And finally… McDonald’s aims for net-zero magic at Orlando restaurant
A recently completed McDonald’s restaurant is aiming to be the first net-zero restaurant in the quick-service industry.
Under a shed clad in solar panels, the 8,024 square-foot Flagship-Disney, designed by Ross Barney Architects, was envisioned and developed in response to the Florida climate.
According to the architect’s website, energy consumption is reduced by optimising building and kitchen systems. Energy is generated onsite by 18,727 square feet of photovoltaic panels, 4,809 square feet of glazing integrated photovoltaic panels (BiPV), and 25 off-the-grid parking lot lights produce more energy than the restaurant uses.
As Orlando experiences significant humidity, the building is naturally ventilated approximately 65% of the year. Jalousie windows, operated by outdoor humidity and temperature sensors, close automatically when air-conditioning is required. An outdoor “porch” featuring Kebony wood louvered walls create an extension of the indoor dining room.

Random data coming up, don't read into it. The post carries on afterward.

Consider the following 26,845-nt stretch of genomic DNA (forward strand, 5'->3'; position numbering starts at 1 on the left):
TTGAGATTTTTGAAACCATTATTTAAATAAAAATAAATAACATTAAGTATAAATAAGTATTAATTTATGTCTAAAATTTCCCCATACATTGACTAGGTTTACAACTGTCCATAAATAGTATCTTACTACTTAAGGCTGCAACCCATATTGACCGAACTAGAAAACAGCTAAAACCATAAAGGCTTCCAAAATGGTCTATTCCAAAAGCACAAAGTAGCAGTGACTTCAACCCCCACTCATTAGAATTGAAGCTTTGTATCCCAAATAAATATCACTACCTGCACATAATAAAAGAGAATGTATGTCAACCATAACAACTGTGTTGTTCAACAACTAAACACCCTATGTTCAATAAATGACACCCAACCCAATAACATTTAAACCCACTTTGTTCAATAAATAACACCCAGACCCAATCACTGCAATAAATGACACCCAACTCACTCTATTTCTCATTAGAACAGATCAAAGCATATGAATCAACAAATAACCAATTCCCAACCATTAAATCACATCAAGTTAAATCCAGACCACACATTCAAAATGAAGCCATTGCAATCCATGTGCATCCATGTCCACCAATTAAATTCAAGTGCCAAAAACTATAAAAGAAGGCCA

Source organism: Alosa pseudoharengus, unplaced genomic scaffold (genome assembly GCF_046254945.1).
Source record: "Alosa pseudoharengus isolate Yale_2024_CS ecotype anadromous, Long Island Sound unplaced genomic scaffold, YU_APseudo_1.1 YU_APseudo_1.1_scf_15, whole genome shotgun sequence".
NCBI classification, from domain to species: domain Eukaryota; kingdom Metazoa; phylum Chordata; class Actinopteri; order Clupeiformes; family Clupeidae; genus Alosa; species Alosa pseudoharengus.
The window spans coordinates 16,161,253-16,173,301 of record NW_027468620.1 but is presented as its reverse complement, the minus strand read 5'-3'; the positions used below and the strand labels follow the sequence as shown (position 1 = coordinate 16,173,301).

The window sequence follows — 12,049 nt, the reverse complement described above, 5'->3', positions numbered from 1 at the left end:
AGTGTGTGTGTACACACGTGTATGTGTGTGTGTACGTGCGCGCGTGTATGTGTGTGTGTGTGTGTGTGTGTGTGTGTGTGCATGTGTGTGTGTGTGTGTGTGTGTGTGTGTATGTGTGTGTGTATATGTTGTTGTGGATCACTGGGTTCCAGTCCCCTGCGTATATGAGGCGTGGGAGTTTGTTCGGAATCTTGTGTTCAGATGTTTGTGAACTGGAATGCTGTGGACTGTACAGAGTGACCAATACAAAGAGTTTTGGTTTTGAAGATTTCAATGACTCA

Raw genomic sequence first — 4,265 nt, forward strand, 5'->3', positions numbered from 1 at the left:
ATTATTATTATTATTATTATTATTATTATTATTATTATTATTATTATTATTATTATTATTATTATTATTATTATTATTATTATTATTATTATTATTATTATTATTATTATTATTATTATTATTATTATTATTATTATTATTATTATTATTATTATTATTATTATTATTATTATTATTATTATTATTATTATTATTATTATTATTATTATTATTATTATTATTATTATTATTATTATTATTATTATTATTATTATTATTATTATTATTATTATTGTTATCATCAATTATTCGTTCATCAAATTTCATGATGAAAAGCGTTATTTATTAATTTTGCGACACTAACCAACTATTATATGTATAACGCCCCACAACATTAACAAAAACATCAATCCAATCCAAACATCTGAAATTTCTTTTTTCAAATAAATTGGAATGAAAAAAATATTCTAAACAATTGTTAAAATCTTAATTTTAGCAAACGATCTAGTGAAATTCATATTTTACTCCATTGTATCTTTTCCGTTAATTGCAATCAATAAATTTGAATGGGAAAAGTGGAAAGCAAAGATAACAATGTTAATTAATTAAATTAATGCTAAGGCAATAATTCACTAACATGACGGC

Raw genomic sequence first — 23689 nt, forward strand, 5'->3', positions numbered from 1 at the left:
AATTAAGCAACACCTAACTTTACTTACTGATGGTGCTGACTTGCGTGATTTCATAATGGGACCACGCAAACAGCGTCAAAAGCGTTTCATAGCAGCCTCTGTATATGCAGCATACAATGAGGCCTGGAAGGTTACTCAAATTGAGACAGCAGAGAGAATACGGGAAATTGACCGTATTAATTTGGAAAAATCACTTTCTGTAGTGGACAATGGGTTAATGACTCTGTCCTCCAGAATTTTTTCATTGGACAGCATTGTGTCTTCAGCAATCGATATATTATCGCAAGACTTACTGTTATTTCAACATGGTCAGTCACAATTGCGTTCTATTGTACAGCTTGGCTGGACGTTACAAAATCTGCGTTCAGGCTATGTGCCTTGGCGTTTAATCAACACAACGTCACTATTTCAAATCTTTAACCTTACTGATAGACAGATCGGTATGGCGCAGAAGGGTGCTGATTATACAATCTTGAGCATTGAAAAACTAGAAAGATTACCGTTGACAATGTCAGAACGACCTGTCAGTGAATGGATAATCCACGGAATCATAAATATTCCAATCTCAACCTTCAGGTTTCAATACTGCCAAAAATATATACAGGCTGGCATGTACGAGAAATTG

Additional sustainable strategies include paving materials that reduce the urban heat island effect, surfaces that redirect rainwater, 1,766 square feet of living green wall that increases biodiversity, new LED lighting, and low flow plumbing fixtures.
Ross Barney Architects emphasise that ”a robust education strategy was a goal of the project”. The architecture itself becomes a narrative tool in addition to interior wall graphics, interactive video content, and gaming unique to this location. The restaurant teaches visitors of all ages how to be more dedicated environmental stewards.
Ben Roberts, US marketing director at Kebony, said: “This is a phenomenal project for McDonalds and Kebony is extremely proud to be recognised in conjunction with the world’s first net-zero quick-service restaurant. Featuring over 15,000 square feet of reSAWN’s HALLO shou sugi ban charred Kebony® wood, the building embraces sustainability and is a fantastic example of exceptional creativity in design.”